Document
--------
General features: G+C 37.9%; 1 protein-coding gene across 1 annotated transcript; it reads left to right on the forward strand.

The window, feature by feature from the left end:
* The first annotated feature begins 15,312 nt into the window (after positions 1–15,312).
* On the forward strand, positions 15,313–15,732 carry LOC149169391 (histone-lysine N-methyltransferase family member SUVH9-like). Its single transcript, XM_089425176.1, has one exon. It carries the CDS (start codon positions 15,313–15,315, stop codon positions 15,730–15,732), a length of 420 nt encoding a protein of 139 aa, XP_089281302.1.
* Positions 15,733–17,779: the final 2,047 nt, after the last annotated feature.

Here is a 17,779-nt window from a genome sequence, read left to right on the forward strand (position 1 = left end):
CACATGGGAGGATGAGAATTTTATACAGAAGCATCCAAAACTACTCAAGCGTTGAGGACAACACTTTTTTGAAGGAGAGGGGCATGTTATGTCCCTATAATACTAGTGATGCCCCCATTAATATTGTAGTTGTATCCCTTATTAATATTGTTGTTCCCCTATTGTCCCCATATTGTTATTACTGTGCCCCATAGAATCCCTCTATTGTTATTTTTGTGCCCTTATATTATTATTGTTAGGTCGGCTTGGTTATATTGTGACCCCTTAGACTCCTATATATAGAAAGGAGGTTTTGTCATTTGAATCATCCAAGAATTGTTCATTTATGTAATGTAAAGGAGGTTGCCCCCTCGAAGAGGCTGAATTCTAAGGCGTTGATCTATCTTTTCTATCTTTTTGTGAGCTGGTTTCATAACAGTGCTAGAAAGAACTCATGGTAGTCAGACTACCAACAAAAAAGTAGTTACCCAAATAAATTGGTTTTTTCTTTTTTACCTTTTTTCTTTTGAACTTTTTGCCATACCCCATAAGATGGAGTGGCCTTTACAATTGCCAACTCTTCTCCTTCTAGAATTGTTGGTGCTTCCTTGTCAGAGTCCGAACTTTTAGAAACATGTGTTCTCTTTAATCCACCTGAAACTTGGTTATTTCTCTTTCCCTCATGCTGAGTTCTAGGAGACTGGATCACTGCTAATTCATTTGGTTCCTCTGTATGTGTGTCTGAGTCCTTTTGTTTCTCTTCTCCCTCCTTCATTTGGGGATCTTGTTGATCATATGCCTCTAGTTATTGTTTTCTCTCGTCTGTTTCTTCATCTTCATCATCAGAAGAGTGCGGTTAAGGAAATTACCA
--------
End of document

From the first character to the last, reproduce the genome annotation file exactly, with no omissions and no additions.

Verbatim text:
General features: G+C 37.9%; 1 protein-coding gene across 1 annotated transcript; it reads left to right on the forward strand.

The window, feature by feature from the left end:
* The first annotated feature begins 15,312 nt into the window (after positions 1–15,312).
* On the forward strand, positions 15,313–15,732 carry LOC149169391 (histone-lysine N-methyltransferase family member SUVH9-like). Its single transcript, XM_089425176.1, has one exon. It carries the CDS (start codon positions 15,313–15,315, stop codon positions 15,730–15,732), a length of 420 nt encoding a protein of 139 aa, XP_089281302.1.
* Positions 15,733–17,779: the final 2,047 nt, after the last annotated feature.

Here is a 17,779-nt window from a genome sequence, read left to right on the forward strand (position 1 = left end):
CACATGGGAGGATGAGAATTTTATACAGAAGCATCCAAAACTACTCAAGCGTTGAGGACAACACTTTTTTGAAGGAGAGGGGCATGTTATGTCCCTATAATACTAGTGATGCCCCCATTAATATTGTAGTTGTATCCCTTATTAATATTGTTGTTCCCCTATTGTCCCCATATTGTTATTACTGTGCCCCATAGAATCCCTCTATTGTTATTTTTGTGCCCTTATATTATTATTGTTAGGTCGGCTTGGTTATATTGTGACCCCTTAGACTCCTATATATAGAAAGGAGGTTTTGTCATTTGAATCATCCAAGAATTGTTCATTTATGTAATGTAAAGGAGGTTGCCCCCTCGAAGAGGCTGAATTCTAAGGCGTTGATCTATCTTTTCTATCTTTTTGTGAGCTGGTTTCATAACAGTGCTAGAAAGAACTCATGGTAGTCAGACTACCAACAAAAAAGTAGTTACCCAAATAAATTGGTTTTTTCTTTTTTACCTTTTTTCTTTTGAACTTTTTGCCATACCCCATAAGATGGAGTGGCCTTTACAATTGCCAACTCTTCTCCTTCTAGAATTGTTGGTGCTTCCTTGTCAGAGTCCGAACTTTTAGAAACATGTGTTCTCTTTAATCCACCTGAAACTTGGTTATTTCTCTTTCCCTCATGCTGAGTTCTAGGAGACTGGATCACTGCTAATTCATTTGGTTCCTCTGTATGTGTGTCTGAGTCCTTTTGTTTCTCTTCTCCCTCCTTCATTTGGGGATCTTGTTGATCATATGCCTCTAGTTATTGTTTTCTCTCGTCTGTTTCTTCATCTTCATCATCAGAAGAGTGCGGTTAAGGAAATTACCA